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on December 29, 2003
Marcella Hazan is to Italian what Julia Child is to French: The person who introduced American cooks to a cuisine, and in so doing changed how we ate. This book is essential: both essential to anyone who wants to cook authentic Italian, and essentially Marcella.
This book has many virtues. It's very thorough -- a comprehensive survey of the various courses and food groups. There are dedicated chapters for pasta and risotto, for example, where many books treat those together. And in addition to the obvious meats, such as veal, lamb, beef, pork, etc., she also tackles subjects such as rabbit and variety meats. (Use Amazon's "Look inside" feature to see the table of contents.)
Another virtue is the trouble she takes to explain ingredients, be they classic italian ingredients or simply the italian perspective on something. After reading through the Fundamentals chapter, you'll never shop for italian-style ingredients quite the same way ever again. In short, very accessible paragraphs, she goes through the history, regional origins, and uses for the major herbs, cheeses, meats, etc. She covers what to look for when buying an ingredient -- what's fresh, what packaging makes for the best product.
The recipies are very workable and give generally excellent results. The techniques are accessible to anyone who can saute on a stovetop -- anyone who's beyond the stage of rank beginner. The instructions are very clear and strike the right balance, with enough information to give clarity without drowning the reader in detail. (There are few things more infuriating than standing over a cookbook, dripping spoon in hand, reading through War and Peace to figure out what to do next.)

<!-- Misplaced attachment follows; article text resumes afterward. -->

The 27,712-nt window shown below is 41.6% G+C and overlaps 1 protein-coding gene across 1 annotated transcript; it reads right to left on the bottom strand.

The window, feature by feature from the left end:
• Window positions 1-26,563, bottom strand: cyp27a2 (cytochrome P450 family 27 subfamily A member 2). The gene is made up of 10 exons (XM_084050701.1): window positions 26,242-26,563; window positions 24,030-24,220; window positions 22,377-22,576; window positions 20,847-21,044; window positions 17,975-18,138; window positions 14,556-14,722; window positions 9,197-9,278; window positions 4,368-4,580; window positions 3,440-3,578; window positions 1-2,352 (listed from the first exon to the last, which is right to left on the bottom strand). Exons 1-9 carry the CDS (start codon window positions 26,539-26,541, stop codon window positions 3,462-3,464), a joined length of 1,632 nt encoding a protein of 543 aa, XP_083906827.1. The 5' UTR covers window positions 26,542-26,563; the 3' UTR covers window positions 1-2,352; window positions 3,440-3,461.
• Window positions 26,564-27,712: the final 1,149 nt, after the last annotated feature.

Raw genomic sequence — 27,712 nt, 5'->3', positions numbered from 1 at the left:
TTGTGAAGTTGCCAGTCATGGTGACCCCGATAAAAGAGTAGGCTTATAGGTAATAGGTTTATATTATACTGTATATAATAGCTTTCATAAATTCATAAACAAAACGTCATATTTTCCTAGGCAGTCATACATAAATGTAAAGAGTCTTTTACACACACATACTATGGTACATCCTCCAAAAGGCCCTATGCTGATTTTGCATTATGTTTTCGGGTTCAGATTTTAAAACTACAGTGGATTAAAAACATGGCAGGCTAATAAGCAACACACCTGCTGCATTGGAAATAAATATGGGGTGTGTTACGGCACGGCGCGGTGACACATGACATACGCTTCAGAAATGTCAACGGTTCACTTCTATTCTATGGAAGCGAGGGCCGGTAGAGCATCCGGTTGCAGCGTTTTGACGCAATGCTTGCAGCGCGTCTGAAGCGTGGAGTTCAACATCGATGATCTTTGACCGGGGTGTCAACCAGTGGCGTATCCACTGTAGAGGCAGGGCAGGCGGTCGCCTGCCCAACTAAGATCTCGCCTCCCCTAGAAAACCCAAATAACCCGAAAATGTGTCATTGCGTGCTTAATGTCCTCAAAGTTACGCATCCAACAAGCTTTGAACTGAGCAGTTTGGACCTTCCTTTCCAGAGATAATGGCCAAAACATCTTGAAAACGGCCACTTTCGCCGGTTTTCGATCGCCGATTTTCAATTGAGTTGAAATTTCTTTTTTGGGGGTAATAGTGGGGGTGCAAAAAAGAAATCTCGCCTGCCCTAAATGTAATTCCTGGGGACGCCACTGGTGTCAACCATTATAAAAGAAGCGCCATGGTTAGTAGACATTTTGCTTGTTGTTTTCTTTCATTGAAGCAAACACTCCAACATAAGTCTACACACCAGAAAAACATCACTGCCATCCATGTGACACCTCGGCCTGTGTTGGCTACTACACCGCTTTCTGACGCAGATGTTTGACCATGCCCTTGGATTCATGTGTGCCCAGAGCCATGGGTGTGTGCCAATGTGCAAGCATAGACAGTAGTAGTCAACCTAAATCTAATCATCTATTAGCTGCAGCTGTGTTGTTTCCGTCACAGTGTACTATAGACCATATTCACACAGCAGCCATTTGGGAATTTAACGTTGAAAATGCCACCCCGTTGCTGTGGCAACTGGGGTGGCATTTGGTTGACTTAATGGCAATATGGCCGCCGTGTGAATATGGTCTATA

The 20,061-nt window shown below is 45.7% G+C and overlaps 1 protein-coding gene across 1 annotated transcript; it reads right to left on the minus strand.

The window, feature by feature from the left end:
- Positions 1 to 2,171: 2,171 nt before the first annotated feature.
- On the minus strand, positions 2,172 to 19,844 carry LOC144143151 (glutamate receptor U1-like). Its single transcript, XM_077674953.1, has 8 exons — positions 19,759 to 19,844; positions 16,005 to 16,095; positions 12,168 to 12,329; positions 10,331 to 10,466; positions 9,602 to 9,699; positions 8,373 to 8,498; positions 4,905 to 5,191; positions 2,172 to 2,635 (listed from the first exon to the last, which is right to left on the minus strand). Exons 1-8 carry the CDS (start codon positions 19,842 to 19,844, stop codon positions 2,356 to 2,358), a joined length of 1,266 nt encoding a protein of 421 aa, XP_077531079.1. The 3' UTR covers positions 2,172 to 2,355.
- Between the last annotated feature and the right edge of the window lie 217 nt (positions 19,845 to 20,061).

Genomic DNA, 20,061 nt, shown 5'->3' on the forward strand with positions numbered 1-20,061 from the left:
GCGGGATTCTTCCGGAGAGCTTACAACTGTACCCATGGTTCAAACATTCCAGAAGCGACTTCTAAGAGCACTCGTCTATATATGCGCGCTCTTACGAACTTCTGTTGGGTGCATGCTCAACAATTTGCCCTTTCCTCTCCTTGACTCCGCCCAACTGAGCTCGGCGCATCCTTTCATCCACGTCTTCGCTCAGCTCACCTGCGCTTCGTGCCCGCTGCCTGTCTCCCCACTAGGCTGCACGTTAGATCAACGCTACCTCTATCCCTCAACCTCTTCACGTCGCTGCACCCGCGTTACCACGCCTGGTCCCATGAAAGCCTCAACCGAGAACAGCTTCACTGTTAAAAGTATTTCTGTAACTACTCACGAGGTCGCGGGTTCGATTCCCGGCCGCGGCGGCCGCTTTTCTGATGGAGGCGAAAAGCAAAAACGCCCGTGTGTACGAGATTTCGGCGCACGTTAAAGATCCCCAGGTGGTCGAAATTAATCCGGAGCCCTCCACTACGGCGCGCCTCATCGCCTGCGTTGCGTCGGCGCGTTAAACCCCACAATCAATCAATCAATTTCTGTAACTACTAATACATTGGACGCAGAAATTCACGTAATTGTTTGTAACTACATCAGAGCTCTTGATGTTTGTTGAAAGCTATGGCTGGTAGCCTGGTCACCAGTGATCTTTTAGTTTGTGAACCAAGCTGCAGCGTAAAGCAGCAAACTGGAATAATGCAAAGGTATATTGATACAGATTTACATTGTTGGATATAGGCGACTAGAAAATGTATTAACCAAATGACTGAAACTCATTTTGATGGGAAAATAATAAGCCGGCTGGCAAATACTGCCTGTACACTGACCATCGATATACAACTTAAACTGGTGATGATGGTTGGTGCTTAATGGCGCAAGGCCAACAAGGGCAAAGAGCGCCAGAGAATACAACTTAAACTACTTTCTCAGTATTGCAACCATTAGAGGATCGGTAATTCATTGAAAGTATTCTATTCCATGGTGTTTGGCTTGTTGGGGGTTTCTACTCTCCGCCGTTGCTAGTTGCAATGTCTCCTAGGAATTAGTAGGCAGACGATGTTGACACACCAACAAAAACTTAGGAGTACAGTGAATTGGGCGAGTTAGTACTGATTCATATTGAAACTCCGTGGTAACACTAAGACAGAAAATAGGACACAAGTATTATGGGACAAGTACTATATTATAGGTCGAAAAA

Last, but not least, the results are delicious, with subtle flavors that will please you and yours. Two of my favorites will give you a taste. The Pasta with Peas, Bacon, and Ricotta combines very simple ingredients -- pancetta, mild, smooth, ricotta cheese, parmesan, and fresh peas, into a sublime dish that you can throw together for summer dinners in half an hour from start to finish. On the other hand, the Stewed Pork with Porcini Mushrooms and Juniper makes a wonderful winter meal, as the wild tastes of the porcini and the bite of juniper berries combine wonderfully to flavor the pork. This is one I catch my husband eating cold out of the fridge late at night!
Brava Marcella!
Important note: This edition is not a brand-new book. Instead, it combines two previous books, The Classic Italian Cook Book (1973) and More Classic Italian Cooking (1976), into one volume. There are a couple dozen new recipies, and the older recipies are updated to reduce fats. If you own those, you may want this one. If you are new to Marcella and are accumulating her books, this one book enables you to skip the two older ones.